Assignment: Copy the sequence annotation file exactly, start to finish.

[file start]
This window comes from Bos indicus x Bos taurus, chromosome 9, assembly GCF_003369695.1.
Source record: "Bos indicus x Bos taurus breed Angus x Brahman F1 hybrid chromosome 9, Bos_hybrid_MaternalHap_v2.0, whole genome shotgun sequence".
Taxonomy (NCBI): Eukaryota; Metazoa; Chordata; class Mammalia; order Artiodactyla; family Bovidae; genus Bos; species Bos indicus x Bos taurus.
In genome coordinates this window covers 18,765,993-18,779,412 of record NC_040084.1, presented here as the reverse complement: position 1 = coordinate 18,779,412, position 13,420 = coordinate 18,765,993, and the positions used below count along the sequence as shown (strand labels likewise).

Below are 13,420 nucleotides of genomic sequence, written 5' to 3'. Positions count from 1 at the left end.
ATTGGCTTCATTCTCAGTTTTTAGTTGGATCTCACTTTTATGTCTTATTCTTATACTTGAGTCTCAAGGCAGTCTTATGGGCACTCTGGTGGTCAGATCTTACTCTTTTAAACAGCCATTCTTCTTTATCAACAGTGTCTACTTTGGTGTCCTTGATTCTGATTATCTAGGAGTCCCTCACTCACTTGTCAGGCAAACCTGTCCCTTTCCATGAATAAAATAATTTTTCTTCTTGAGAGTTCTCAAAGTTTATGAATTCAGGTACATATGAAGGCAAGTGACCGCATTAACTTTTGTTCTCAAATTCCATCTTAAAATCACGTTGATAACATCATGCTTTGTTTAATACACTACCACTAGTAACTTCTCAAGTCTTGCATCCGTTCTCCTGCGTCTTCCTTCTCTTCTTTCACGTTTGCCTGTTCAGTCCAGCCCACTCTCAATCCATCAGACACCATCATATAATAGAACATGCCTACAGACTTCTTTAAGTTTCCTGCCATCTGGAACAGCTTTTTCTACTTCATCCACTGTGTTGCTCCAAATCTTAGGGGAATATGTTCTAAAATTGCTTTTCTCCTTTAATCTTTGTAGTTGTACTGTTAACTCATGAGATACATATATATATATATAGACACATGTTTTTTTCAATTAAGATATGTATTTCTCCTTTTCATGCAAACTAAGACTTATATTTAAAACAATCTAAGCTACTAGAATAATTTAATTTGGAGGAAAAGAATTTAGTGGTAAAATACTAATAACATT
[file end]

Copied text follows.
This window comes from Bos indicus x Bos taurus, chromosome 9, assembly GCF_003369695.1.
Source record: "Bos indicus x Bos taurus breed Angus x Brahman F1 hybrid chromosome 9, Bos_hybrid_MaternalHap_v2.0, whole genome shotgun sequence".
Taxonomy (NCBI): Eukaryota; Metazoa; Chordata; class Mammalia; order Artiodactyla; family Bovidae; genus Bos; species Bos indicus x Bos taurus.
In genome coordinates this window covers 18,765,993-18,779,412 of record NC_040084.1, presented here as the reverse complement: position 1 = coordinate 18,779,412, position 13,420 = coordinate 18,765,993, and the positions used below count along the sequence as shown (strand labels likewise).

Below are 13,420 nucleotides of genomic sequence, written 5' to 3'. Positions count from 1 at the left end.
ATTGGCTTCATTCTCAGTTTTTAGTTGGATCTCACTTTTATGTCTTATTCTTATACTTGAGTCTCAAGGCAGTCTTATGGGCACTCTGGTGGTCAGATCTTACTCTTTTAAACAGCCATTCTTCTTTATCAACAGTGTCTACTTTGGTGTCCTTGATTCTGATTATCTAGGAGTCCCTCACTCACTTGTCAGGCAAACCTGTCCCTTTCCATGAATAAAATAATTTTTCTTCTTGAGAGTTCTCAAAGTTTATGAATTCAGGTACATATGAAGGCAAGTGACCGCATTAACTTTTGTTCTCAAATTCCATCTTAAAATCACGTTGATAACATCATGCTTTGTTTAATACACTACCACTAGTAACTTCTCAAGTCTTGCATCCGTTCTCCTGCGTCTTCCTTCTCTTCTTTCACGTTTGCCTGTTCAGTCCAGCCCACTCTCAATCCATCAGACACCATCATATAATAGAACATGCCTACAGACTTCTTTAAGTTTCCTGCCATCTGGAACAGCTTTTTCTACTTCATCCACTGTGTTGCTCCAAATCTTAGGGGAATATGTTCTAAAATTGCTTTTCTCCTTTAATCTTTGTAGTTGTACTGTTAACTCATGAGATACATATATATATATATAGACACATGTTTTTTTCAATTAAGATATGTATTTCTCCTTTTCATGCAAACTAAGACTTATATTTAAAACAATCTAAGCTACTAGAATAATTTAATTTGGAGGAAAAGAATTTAGTGGTAAAATACTAATAACATT